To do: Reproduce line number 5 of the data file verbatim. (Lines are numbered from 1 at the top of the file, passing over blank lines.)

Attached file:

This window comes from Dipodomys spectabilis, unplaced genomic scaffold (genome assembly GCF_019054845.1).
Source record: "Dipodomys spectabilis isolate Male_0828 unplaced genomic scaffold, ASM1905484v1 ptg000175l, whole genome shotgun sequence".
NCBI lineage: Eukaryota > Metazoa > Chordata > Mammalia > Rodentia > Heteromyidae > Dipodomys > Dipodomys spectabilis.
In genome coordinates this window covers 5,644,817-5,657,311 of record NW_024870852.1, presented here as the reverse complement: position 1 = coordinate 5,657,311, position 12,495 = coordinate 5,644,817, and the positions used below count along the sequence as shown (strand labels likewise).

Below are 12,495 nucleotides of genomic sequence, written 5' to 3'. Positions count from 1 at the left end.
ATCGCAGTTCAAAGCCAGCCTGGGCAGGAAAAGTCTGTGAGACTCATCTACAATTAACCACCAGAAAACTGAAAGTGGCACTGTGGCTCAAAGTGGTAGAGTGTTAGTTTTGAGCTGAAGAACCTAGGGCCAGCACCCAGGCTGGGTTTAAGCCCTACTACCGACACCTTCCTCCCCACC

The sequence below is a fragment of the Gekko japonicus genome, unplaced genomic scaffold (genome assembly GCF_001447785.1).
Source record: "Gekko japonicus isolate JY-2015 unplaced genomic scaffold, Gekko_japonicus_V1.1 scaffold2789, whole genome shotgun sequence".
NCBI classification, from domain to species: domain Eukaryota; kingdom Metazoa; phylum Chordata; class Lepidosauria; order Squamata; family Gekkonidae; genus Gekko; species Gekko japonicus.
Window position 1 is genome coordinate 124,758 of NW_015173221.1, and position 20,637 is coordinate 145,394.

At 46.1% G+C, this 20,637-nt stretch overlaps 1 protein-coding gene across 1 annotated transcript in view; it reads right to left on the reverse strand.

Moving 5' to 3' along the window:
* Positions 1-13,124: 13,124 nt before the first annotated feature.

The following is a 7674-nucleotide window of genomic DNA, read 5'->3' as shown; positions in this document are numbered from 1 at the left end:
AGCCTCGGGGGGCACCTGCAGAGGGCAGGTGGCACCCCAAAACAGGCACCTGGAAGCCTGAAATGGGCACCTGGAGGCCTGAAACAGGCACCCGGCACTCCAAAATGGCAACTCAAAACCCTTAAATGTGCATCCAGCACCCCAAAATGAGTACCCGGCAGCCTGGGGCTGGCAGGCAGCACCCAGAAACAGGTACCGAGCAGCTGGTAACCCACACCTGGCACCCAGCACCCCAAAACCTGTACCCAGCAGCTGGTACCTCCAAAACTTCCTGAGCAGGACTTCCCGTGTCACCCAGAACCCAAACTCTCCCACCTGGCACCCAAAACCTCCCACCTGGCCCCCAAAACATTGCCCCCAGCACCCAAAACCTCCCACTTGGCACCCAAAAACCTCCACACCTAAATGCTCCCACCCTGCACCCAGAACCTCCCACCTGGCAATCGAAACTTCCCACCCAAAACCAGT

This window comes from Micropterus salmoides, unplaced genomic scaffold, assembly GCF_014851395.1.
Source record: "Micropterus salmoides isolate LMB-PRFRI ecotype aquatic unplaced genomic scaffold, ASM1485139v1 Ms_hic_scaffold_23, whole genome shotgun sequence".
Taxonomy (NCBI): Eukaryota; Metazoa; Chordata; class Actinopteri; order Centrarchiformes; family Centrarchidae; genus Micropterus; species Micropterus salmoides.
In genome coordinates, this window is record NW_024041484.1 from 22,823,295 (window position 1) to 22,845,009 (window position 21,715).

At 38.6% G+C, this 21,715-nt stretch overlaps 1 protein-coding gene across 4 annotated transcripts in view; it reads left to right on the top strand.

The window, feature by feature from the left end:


Below are 12,495 nucleotides of genomic sequence, written 5' to 3'. Positions count from 1 at the left end.